"The Hunt for the Red October" represents two "firsts" for the price ($14.95) of one.

Besides being Tom Clancy's first novel, "Red October" is the first novel published by the Naval Institute Press since it was founded in 1902 and produced "Log of the Gloucester." Nonfiction books with a "naval orientation" are the press' forte.

"We say it has to be wet," said marketing director Jim Sutton.

"Our average press run is 3,000 to 5,000. We believe here that when we publish a book it's worth keeping in print . . . It's going to stay on our list for a while."

Some of the press' mainstays are "Ships and Aircraft of the U.S. Fleet," "How to Survive on Land and Sea" and "Dutton's Navigation and Piloting." The institute press this spring will publish the 14th edition of Dutton's, Sutton said.

"We have a reputation as one of the finest publishers of naval literature in the world," Sutton said. Despite "Red October's" success, he said, the novel "is not bringing in a whole lot of money." Rather, it is "giving us a wider audience," he said. Readers of "Red October" "have written to us to say, 'What else do you guys do?' "

As a university press, the Naval Institute Press does not consider sales income from "Red October" as "profit." The income "has to go to pay for other projects. The 'Proceedings of the U.S. Naval Institute' has to be subsidized by the book program . . . And our various membership activities, they benefit by the book sales. But there's no profit," Sutton said.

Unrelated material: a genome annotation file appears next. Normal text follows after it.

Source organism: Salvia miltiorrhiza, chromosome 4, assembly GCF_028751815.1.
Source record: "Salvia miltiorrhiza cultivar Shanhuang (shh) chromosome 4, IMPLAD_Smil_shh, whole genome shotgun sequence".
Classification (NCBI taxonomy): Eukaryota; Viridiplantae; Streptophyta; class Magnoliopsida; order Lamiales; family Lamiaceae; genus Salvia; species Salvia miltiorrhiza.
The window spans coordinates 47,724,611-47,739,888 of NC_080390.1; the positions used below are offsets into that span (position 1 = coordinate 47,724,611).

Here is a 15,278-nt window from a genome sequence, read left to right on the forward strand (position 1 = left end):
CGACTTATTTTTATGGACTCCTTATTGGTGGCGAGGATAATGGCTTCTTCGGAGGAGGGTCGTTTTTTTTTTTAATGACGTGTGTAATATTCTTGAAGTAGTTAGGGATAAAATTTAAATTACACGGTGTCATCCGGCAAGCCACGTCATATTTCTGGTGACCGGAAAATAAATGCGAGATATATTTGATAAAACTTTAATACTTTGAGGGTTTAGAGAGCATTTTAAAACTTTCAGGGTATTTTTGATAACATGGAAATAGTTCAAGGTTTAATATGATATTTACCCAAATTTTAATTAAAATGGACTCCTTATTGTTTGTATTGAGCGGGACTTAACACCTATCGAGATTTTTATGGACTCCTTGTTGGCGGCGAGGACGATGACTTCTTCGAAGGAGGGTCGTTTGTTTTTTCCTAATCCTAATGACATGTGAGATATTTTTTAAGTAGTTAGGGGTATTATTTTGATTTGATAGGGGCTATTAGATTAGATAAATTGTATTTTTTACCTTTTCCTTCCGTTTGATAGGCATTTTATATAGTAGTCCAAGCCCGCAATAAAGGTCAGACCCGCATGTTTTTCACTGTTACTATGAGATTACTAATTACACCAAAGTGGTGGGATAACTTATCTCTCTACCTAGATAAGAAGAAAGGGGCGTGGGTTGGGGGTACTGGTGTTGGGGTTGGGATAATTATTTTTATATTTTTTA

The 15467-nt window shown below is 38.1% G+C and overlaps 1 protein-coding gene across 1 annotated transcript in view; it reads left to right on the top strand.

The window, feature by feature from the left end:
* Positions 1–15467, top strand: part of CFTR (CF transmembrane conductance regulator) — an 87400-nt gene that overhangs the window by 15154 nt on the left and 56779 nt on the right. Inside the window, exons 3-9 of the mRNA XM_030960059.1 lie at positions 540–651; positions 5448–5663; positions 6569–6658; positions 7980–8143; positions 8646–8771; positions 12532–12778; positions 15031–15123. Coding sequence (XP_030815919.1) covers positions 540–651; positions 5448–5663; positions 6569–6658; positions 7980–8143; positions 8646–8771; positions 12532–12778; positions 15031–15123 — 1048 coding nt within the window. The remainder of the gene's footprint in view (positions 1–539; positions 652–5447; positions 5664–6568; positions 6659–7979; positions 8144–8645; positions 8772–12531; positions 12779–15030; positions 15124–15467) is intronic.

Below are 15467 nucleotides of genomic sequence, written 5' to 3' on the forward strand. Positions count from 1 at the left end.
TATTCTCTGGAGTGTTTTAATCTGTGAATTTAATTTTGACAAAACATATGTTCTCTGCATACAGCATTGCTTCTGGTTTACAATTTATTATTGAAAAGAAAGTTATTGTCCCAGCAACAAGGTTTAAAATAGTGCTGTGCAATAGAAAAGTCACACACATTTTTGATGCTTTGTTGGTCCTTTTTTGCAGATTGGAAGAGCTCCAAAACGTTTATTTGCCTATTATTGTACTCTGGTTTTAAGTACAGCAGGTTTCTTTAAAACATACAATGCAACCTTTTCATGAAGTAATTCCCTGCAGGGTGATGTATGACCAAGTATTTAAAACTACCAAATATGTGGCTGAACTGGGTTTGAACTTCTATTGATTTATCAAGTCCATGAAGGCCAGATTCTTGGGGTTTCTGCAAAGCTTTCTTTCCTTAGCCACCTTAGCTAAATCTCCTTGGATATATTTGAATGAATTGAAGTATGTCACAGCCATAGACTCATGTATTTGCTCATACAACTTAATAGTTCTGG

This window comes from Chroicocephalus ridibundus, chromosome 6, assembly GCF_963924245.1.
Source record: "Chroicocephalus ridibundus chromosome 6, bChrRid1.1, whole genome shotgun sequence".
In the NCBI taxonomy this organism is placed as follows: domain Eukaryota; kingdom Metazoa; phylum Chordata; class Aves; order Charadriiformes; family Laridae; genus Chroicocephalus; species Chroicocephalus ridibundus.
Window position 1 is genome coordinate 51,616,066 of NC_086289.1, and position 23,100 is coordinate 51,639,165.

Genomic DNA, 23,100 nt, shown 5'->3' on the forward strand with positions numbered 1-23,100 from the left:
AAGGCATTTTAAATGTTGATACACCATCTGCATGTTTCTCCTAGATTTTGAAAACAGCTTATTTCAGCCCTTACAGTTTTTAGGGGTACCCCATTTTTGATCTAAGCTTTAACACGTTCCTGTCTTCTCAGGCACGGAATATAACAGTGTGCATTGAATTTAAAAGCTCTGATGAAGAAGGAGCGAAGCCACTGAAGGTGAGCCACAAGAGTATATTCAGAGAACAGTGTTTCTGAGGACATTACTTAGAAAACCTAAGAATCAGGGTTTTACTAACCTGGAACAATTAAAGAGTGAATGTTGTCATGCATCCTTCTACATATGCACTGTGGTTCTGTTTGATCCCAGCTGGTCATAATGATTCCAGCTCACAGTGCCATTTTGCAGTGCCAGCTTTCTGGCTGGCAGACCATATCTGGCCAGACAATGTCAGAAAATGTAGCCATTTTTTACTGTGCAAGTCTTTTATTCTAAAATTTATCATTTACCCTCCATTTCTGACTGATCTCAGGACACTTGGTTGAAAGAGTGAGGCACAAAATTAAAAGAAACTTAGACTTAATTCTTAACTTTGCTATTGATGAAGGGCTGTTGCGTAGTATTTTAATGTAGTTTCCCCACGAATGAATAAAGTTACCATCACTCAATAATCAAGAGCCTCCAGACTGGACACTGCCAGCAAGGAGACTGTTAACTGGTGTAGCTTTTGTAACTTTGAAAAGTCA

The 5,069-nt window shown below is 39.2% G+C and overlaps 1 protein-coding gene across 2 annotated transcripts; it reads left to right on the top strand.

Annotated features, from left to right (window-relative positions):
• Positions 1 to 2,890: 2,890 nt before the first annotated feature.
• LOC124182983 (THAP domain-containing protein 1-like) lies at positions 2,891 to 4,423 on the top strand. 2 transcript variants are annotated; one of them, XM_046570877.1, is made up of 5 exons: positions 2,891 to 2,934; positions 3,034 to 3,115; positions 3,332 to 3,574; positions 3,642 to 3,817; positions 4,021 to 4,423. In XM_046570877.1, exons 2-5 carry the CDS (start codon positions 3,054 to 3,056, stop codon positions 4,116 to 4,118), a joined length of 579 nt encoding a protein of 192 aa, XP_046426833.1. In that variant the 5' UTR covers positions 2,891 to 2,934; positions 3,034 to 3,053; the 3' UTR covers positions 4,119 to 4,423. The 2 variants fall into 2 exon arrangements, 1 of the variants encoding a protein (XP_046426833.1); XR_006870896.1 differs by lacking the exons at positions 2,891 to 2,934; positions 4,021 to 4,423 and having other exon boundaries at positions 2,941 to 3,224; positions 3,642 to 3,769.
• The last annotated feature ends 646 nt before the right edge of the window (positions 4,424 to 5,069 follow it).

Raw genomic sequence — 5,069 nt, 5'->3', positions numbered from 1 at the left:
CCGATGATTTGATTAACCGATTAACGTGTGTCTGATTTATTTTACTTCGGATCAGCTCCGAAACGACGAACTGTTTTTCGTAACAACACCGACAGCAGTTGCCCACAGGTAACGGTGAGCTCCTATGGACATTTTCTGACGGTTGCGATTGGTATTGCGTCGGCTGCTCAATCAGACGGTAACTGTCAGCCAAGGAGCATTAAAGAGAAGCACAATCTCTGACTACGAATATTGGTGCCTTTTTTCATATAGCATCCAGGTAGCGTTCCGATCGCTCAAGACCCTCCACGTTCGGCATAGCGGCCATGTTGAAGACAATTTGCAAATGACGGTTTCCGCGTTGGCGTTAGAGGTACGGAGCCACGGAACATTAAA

Sutton said the decision to publish a novel was made two years ago. Press director Thomas F. Epley set two standards: "We wanted good, original fiction, and we wanted it on solidly naval subjects."

Clancy's manuscript "just came to us," Sutton said. "He heard that we were looking for fiction." Acquisitions editor Deborah Guberti gave copies to Sutton and Epley. "We both read it and were both immediately knocked out," Sutton said.

"It was exactly the type of book we were looking for," said Epley.

Now the Naval Institute Press will publish "occasional fiction that meets our standards," Sutton said. But there are no plans to bring out another novel this year.